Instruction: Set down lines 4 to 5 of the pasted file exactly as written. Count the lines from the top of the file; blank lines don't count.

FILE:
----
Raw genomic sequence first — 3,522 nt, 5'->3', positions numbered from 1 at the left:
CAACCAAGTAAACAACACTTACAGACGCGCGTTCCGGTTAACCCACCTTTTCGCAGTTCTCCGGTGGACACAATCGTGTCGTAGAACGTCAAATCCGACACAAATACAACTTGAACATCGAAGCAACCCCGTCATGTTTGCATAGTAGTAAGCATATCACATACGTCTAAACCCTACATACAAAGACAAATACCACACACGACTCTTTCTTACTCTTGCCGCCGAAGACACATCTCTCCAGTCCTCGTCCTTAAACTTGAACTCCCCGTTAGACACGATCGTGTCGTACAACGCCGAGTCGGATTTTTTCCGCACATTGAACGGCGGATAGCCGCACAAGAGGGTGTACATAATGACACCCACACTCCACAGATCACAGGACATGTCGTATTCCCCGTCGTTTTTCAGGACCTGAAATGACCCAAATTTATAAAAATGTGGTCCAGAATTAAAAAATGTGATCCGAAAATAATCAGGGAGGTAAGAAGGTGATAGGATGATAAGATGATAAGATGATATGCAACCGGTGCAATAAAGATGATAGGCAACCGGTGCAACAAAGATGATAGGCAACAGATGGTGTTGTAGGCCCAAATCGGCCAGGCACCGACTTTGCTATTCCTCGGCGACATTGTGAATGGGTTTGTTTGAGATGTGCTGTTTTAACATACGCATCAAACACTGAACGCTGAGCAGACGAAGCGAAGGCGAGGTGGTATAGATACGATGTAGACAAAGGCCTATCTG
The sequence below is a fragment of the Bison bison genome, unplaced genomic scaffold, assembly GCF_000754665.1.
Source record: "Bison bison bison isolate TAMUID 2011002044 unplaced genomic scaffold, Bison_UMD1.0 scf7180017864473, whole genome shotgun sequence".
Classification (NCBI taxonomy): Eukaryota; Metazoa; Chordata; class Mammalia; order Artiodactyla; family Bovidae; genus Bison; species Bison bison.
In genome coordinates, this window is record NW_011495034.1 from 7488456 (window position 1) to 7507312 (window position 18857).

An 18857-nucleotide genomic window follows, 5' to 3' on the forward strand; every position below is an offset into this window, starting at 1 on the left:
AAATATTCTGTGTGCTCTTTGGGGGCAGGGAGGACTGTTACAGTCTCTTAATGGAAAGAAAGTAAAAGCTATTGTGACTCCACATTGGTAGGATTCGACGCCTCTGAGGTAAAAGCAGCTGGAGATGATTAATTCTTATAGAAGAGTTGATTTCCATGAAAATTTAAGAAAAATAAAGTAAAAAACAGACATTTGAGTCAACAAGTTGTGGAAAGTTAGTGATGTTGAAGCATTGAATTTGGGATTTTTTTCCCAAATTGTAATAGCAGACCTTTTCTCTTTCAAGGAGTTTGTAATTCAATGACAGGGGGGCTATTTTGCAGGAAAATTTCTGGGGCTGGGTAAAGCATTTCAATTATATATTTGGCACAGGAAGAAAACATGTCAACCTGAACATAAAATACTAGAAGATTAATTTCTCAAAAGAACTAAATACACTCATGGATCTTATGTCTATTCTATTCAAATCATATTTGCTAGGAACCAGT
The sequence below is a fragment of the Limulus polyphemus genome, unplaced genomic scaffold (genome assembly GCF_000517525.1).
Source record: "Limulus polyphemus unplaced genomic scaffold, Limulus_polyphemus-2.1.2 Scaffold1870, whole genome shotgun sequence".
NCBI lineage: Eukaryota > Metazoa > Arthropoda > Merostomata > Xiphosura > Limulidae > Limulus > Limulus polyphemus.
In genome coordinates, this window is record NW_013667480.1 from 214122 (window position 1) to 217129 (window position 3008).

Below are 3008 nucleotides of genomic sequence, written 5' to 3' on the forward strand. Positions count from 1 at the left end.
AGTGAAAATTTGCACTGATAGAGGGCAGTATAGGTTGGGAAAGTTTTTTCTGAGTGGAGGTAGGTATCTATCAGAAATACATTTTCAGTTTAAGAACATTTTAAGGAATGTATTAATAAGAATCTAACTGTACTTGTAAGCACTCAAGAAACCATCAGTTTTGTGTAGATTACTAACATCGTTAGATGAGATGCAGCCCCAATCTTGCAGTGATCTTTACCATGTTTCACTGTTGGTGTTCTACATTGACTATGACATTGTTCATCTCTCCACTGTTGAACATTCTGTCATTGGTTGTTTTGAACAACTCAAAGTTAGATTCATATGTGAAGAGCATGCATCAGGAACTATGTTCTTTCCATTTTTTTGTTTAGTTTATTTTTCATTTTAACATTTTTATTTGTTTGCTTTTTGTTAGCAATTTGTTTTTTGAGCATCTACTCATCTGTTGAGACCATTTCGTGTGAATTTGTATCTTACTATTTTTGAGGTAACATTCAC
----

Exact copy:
Source record: "Bison bison bison isolate TAMUID 2011002044 unplaced genomic scaffold, Bison_UMD1.0 scf7180017864473, whole genome shotgun sequence".
Classification (NCBI taxonomy): Eukaryota; Metazoa; Chordata; class Mammalia; order Artiodactyla; family Bovidae; genus Bison; species Bison bison.